tape love

I spent some time in New York looking for decorative tape.  I like to use it to jazz up my boxes when I ship out an order. I had no luck. Actually, it was worse then that- everyone acted like I was asking for something totally nuts! I tried the Japanese bookstore, Pearl River an oriental import store in Soho, Pearl Paint (art supply store), a paper store… well actually several.So, I came home, googled decorative tape and hit the jackpot at Archie McPhee- Hallelujah! Lucky me! I got tiki tape, sausage tape, cowboys, black cats, pirate tape, wacky rubber duckies and sushi tape. Probably a lifetime supply.

From my walk yesterday- winter bricks.

nyc report 3- purl

Next stop- Purl in Soho. You know, purl bee in real time?

I !LOVE! this store- it is so pretty and inspiring and they have all kinds of goodies that look so tempting to try. The glow from the window works like a magnet on me! Above is the fabric store- Purl Patchwork and below is the yarn store.

And, lucky, lucky me! I had a gift certificate!

I felt like a kid in a candy store. I binged on felt- 100% wool in beautiful colors. They sell bundles- 8 selected colors, 8 x 12, gorgeous… how could I resist. It’s like having that new box of crayons or the new paint box- such perfect colors! I also picked out some of the bigger sheets and one piece of the hand dyed woven wool. But that’s not all! I’ve been meaning to get a copy of Jane Brocket’s book and there it was- perfect, onto the pile. And then to finish it off, some pearl cotton in my favorite colors- I’ve never seen them before and can’t wait to try them. Underneath it all is a canvas bag which I will happily be carrying my projects around in. Everyone can be jealous that I got to shop at Purl!

notes on stuffing

When I post photos of a doll that I really like, it is hard to do the next post and push it down towards the bottom of the page!

Some notes on stuffing. I am very particular about the stuffing I use. I am brand loyal for the most part. I want to know what I am dealing with when I open a new bag. One of my craft mantras is “limit your variables”. In other words, get to know your materials and happily experiment, but don’t be adding so many new things all the time that if something goes wrong, you won’t be able to identify what is the problem.

The first thing I learned about stuffing is that there are 2 varieties of polyester type stuffing. One type feels bouncy, slippery or oily- those are different ways I’ve heard it described. No matter how much you stuff a piece, it will still be squeezable. I think this is probably good for kids toys and pillows. It is what is most available at the big craft supply stores. I use a different kind. It feels “dry” to me, not slippery. You can stuff a piece rock hard with it. You can make a creature stand on it’s legs using this type of stuffing. When I was making dolls with painted body parts, I could stuff them hard enough that I never worried about paint cracking. If you are in a store and the bags of stuffing have finger holes poked into them, you can be sure that someone was trying to figure out which kind of stuffing was in the bag.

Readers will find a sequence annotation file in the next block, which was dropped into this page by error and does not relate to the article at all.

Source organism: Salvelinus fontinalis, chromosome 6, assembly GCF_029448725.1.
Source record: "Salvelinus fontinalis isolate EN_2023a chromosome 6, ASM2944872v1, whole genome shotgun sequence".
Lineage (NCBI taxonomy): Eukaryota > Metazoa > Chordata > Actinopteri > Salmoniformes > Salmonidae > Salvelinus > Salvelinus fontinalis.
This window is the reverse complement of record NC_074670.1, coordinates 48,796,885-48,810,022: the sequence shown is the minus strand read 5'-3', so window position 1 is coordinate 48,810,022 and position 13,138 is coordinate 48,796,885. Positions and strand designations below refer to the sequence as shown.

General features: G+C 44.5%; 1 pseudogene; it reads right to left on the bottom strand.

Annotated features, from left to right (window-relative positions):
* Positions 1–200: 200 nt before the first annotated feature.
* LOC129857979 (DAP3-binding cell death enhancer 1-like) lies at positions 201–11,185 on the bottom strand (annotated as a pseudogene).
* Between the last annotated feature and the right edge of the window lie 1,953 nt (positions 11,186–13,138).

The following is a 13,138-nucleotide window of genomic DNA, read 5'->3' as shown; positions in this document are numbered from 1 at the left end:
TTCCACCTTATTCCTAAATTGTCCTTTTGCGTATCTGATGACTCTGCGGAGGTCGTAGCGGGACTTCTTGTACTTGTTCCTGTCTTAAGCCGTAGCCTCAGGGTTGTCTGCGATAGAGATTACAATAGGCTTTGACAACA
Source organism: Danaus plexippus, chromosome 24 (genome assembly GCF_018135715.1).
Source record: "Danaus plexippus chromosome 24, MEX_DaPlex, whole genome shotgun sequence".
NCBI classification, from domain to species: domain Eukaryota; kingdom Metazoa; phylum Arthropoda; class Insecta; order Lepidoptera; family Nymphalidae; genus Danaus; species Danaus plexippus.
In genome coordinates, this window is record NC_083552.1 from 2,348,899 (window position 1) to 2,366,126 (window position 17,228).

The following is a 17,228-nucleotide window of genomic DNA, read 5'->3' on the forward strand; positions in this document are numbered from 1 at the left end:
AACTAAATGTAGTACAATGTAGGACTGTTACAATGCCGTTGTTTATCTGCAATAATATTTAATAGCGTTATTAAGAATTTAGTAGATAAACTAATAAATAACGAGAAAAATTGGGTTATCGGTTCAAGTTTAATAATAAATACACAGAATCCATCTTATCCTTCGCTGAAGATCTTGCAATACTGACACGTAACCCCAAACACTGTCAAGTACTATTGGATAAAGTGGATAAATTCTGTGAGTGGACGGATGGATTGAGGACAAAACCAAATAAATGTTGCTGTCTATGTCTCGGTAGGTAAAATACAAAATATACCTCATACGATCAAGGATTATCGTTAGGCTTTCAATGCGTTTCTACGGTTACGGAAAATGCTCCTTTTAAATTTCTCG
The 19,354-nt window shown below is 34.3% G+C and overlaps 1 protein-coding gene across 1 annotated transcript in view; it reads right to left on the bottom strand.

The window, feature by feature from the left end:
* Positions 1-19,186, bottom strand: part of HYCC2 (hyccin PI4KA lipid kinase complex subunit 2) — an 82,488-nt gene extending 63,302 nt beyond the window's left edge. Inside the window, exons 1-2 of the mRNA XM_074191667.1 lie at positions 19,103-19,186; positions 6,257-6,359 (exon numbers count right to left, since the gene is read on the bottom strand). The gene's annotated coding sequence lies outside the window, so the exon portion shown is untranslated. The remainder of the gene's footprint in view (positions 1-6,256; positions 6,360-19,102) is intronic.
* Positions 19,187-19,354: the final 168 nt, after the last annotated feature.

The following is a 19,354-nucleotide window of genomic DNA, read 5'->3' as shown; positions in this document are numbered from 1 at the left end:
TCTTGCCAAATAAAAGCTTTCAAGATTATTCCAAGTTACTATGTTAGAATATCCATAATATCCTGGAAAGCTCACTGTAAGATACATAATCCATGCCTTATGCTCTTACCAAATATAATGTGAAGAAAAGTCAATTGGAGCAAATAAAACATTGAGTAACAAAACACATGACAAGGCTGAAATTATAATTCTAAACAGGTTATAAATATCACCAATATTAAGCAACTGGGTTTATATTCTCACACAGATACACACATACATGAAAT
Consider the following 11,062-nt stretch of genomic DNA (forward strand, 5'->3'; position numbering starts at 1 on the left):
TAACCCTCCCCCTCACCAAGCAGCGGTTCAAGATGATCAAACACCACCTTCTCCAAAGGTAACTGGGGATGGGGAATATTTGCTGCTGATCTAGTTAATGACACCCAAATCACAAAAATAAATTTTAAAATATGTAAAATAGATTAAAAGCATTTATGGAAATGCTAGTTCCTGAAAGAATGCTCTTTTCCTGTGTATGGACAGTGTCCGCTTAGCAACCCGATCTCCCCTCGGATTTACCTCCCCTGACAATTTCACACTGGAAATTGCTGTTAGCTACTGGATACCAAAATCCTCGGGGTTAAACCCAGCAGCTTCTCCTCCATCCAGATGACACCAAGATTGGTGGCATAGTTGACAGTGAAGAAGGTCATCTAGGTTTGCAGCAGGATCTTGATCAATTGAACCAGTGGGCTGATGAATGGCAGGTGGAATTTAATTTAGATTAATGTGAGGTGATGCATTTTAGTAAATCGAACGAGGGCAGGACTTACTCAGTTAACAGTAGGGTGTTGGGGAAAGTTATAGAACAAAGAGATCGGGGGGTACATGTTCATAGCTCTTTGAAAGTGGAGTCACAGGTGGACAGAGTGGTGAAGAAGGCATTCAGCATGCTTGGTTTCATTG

I use Super Fluff, by Buffalo Batt. It comes in a loose roll and the fibers are combed in one direction so I can pull long tufts of it off the roll when I am stuffing a doll.

I’ve been stuffing more of my dolls with wool batt from West Earl Woolen Mills. I found the wool batting handled very much like the Super Fluff. I was happy. The top wool fluff is from my order of last September.

The lower wool is from the more recent batch I got.

Okay, so here is my current aggravation.  I have bought new supplies of both types of stuffing in recent months- 20 pounds of wool, 40 pounds of Super Fluff. I have started using them and imagine my surprise- both types of stuffing have changed… humph. You’d think that a highly manufactured item like polyester stuffing would be consistent over the years. The new batch is not as soft and somehow seems less refined. Is anybody else using Super Fluff? Have you noticed it? I am sure I will get used to it, but it was an unexpected surprise.